The First-Ever 3D Printed HyperCar You Never Knew Existed

The First-Ever 3D Printed HyperCar You Never Knew Existed

Introducing the brand new, first-ever 3D Printed Hypercar ever made… The Czinger 21C! (pronounced ‘zinger’) The Czinger comes courtesy of its owners and manufacturers, Kevin and Adam Czinger. A father-son team hailing from California. The car was created in their Los Angeles facility with one goal in mind. To revolutionize the automotive industry by setting a precedent on how vehicles across the spectrum are designed and manufactured.

The 21C is not their first attempt though, in 2015, they showed the Blade. The Blade was branded under Divergent which has since become the larger company under which the Czinger operates and manufactures its cars as its manufacturing subsidiary.

The top speed of the 21C is above 280 mph and is enhanced by wheels with carbon-fiber barrels and a few plies of padded carbon fiber that suffice as seats. Curb weight is claimed to be about 2,900 pounds. However, top speed is not and was never the objective here for the Czinger men. The methods and techniques used in creating the 21C are what is foremost to Divergent.

The AI And DAPs

The state of car manufacturing today is pretty mundane. They are produced using rigorous methods that take time and very many man-hours. These methods are decades old and involve assembly lines, huge machinery, copious square meters of floor space, machines, and people just to bring it all together. The DAPs methodology is something completely and utterly different. In fact, it very well could change and revolutionize the automotive industry altogether. Think ‘letter writing and Emails’ today. (DAPs stands for Divergent Adaptive Processing System). With an emphasis of over 500 patents just on the ‘A’ alone. The system uses 3D printing technology to create its hypercar.

Central to this strategy is Czinger’s use of a proprietary production system that enables flexible, on-demand production. Almost all of the metal components—aluminum, titanium, and Inconel (a heat-resistant material originally developed for use in the aerospace industry)—are 3D-printed while composite body parts are formed in molds, and instead of mating components together on a traditional assembly line, everything is done by robots in one central location. This means the Czinger factory, located in Los Angeles, doesn’t need to be reconfigured for different models, only the software controlling it all needs to be changed. That saves a tonne of time and resources when it comes to auto-building and manufacturing. This very well heralds the start of something never before seen in the automotive industry. The Czingers have also admitted to recently being propositioned by big car companies to create parts for their projects, that defy usual weight constraints that are prominent in traditional car-building techniques.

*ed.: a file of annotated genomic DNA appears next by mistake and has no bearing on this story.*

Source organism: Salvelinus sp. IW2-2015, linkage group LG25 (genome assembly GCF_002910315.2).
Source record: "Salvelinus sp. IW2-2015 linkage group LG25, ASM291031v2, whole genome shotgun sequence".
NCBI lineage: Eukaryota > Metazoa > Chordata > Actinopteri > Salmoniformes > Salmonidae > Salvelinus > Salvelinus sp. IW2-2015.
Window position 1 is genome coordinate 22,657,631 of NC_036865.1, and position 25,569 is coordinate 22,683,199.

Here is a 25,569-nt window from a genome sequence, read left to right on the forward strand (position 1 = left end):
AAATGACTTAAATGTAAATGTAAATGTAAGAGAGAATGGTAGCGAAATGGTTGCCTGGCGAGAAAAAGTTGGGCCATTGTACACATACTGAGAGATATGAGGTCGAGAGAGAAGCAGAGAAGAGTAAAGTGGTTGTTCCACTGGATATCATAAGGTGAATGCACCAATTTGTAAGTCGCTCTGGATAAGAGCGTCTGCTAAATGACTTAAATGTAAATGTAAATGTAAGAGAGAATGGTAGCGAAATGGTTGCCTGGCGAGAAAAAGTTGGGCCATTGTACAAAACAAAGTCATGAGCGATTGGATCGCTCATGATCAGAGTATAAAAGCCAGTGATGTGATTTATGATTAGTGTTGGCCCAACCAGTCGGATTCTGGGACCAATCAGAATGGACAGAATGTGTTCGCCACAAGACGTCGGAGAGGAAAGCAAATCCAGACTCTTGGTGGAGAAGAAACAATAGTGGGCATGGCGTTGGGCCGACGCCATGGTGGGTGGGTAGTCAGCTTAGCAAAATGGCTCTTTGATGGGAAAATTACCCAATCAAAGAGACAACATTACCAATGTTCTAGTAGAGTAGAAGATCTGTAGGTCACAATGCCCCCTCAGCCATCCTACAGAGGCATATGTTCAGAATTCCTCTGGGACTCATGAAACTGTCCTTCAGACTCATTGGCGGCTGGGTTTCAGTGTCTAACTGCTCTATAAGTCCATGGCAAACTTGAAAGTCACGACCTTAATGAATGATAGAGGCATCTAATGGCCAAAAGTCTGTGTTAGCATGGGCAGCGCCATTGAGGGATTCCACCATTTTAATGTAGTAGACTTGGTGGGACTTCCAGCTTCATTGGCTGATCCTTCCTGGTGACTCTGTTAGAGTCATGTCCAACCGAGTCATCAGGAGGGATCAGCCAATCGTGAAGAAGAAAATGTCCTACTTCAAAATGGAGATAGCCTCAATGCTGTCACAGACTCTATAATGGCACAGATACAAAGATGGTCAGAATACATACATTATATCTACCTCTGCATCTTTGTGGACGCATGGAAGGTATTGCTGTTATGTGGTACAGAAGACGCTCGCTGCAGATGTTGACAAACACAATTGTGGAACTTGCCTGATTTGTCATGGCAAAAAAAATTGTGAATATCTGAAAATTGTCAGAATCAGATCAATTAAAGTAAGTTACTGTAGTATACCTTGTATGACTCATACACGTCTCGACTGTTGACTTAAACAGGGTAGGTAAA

Czinger does plan to follow up the 21C with multiple models, all of them performance-oriented. The downside is that the production process isn’t geared up for volume manufacturing. Meaning, for instance, the 21C will have only 80 units made, each priced from $1.7 million and will take about 3,000 hours to complete.

Because of the possibilities afforded by 3D printing, each component is computationally engineered and optimized for weight, efficiency, and performance. It means no more material is used than what is actually needed to meet Czinger’s performance targets, resulting in parts that look almost organic in structure. 

A fantastic feat for auto engineering. The Czingers have been pre-ordered and set for production to be delivered in 2023. We’d be keeping our eyes peeled for the roadworthy versions of the C21 as we continue to look to the Divergent auto company for more mind-blowing 3D engineering. We cannot wait to see future Divergent projects and we know the Czinger’s will not disappoint.

Exo-Skeleton of the Czinger C21


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